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En la Casa de Mami Tita

By Tatiana Figueroa Ramirez

I wake up to the alarm clocks
of cocks & gallinas struggling
for their corner of the callejón.
Step out
on the preheated concrete.
Stray kittens cross my path.
I evade chicken excretions.
Lizards stand still
as I walk the length of three houses.

A pale jade home smiles at me in the sun
a ramp welcoming me onto her balcón.
I remember her skin as guayaba
with steps signaling the start to her porch.
Her front door is blessed
with the smell of fresh habichuelas.
Open windows & curtains flirt
with the morning breeze.

I enter home & hear
songs of small white houses & jíbaros.
Songs of forgotten writers & my mother’s voices.
Clanking pots & a cucharón serve me a meal
only this home knows.
Metal cups keep water cool.
A ceiling fan fights off mosquitos.
Chanclas gently shuffle over
linoleum covered concrete floors
the start to a tale on the tip of her tongue.

Mami Tita once told me
“You know, they operated on me?
That’s why I only had Teddy, Cuco, & Taty.
After that, I couldn’t have any more kids,
but, at least, it was free & I didn’t die.”
She said this with rice sticking to her lips
& caldo dripping from her bowl.

Outside, cars honk past,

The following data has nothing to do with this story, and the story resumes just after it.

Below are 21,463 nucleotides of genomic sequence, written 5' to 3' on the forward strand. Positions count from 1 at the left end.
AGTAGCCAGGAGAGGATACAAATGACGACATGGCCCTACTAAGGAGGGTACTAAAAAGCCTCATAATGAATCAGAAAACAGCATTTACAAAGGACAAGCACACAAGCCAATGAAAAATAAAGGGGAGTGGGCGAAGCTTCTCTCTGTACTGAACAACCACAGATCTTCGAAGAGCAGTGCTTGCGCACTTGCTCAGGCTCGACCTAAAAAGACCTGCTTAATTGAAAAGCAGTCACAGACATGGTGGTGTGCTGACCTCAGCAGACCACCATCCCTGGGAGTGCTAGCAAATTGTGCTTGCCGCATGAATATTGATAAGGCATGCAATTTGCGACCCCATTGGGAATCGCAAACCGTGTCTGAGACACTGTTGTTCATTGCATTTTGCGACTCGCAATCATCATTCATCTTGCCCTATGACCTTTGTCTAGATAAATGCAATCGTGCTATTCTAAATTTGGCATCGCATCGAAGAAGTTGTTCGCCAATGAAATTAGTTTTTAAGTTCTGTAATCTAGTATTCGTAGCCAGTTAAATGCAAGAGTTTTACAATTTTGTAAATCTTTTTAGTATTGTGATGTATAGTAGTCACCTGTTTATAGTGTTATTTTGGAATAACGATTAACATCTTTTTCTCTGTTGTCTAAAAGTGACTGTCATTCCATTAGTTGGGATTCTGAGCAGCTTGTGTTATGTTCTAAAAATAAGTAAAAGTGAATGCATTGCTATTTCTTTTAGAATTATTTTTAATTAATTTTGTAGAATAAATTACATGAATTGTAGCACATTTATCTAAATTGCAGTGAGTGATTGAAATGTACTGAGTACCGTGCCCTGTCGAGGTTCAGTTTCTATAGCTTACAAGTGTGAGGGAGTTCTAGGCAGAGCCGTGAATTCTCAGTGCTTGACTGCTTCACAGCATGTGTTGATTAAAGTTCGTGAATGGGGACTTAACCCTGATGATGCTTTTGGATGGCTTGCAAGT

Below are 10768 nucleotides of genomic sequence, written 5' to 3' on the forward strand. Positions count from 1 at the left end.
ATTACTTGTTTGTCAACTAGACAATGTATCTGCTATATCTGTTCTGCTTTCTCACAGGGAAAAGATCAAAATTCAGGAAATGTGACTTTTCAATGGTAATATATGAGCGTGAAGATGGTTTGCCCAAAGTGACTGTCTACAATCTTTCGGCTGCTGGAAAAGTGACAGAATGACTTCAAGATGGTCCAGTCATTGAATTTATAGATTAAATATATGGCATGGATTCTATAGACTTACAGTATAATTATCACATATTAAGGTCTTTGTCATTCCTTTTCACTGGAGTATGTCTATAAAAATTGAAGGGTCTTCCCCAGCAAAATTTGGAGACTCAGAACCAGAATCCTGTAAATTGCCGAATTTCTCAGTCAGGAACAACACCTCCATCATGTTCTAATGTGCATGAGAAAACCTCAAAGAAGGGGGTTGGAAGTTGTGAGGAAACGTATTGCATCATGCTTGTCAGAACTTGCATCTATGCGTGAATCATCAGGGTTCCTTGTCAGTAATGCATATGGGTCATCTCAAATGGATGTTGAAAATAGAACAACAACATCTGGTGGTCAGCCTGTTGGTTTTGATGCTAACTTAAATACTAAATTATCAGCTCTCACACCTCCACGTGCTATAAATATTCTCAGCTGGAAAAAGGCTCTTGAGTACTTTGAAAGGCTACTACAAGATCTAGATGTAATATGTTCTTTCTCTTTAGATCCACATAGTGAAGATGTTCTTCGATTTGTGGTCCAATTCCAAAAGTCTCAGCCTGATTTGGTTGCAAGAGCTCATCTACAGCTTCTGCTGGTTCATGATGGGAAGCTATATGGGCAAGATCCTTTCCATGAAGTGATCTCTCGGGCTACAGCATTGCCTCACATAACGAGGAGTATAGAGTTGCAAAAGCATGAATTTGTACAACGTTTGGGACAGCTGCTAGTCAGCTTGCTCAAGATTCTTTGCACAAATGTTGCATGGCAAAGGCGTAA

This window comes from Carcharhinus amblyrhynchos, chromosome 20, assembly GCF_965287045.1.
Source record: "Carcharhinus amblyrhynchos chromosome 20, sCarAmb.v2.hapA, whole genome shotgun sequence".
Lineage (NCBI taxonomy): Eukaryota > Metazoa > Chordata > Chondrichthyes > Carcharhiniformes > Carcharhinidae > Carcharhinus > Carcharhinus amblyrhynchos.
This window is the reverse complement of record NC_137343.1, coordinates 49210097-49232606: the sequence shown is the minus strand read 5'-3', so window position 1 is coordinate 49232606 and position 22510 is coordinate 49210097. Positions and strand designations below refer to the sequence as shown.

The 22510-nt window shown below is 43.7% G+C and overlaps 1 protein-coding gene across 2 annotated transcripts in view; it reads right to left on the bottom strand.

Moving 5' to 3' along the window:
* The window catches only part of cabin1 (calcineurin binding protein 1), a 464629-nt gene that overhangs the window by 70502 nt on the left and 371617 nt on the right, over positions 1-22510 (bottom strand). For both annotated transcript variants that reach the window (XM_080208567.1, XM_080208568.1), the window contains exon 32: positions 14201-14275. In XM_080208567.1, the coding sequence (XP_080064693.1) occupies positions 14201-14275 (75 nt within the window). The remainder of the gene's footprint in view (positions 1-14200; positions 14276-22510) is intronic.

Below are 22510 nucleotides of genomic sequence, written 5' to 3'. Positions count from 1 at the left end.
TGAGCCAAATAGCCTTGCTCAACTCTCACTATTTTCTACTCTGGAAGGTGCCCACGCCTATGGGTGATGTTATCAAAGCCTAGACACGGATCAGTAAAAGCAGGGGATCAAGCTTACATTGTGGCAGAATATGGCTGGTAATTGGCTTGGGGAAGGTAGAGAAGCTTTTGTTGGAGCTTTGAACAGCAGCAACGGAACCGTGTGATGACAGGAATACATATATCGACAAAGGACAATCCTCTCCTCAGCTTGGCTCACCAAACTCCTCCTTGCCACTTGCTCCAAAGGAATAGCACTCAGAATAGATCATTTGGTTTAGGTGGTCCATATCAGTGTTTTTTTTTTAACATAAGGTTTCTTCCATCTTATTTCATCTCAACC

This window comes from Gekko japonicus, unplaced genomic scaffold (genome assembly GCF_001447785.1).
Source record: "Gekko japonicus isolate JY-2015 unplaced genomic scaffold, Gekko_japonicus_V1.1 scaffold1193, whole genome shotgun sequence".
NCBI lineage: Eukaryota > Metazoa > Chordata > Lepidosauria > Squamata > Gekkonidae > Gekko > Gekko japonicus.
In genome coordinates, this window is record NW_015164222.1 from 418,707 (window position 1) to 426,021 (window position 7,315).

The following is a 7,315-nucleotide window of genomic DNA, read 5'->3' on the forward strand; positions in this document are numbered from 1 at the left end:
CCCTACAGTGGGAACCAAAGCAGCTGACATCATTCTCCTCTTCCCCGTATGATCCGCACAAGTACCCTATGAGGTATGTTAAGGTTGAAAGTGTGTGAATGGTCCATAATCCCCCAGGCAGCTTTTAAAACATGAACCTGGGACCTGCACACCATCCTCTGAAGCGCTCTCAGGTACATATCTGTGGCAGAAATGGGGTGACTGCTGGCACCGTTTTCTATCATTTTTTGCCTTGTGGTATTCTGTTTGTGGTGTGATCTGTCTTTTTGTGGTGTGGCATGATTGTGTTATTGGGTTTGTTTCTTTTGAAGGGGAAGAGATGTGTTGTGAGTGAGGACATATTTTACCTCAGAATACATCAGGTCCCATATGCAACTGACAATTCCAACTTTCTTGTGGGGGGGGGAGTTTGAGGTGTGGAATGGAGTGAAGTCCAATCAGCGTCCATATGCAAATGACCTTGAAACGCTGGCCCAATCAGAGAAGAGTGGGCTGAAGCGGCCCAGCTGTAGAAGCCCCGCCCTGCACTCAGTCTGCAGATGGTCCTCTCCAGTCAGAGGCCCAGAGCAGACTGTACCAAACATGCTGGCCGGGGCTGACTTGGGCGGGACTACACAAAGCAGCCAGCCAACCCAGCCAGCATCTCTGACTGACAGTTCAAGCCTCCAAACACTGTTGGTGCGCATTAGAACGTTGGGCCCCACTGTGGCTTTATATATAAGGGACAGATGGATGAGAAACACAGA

neighbors yell from porch to porch,
& chickens cluck along.
Inside, I spend daylight listening
to songs I’ll never hear again,
tasting food I hope I’ll learn to cook,
& waiting for shuffling chanclas to sit
& tell me a story once more.

Added: Thursday, May 3, 2018  /  Used with permission.
Tatiana Figueroa Ramirez
Photo by Valerie Moreno.

Born in Puerto Rico and raised in the mainland United States, Tatiana Figueroa Ramirez graduated with a B.A. in English Literature from the University of Maryland, Baltimore County (UMBC) and is a VONA Voices Alumna, having worked with award-winning poets Willie Perdomo and Danez Smith. She currently performs spoken-word in the greater Washington D.C. area and is completing the Poetry Teaching Artist Training Program under Jonathan B. Tucker. She has previously performed in New York, Philadelphia, Miami, Puerto Rico, and the Dominican Republic. You can read her work in The Acentos Review, A Gypsy’s Library, Here Comes Everyone, and Queen Mob’s Teahouse, among other publications, or visit her website.

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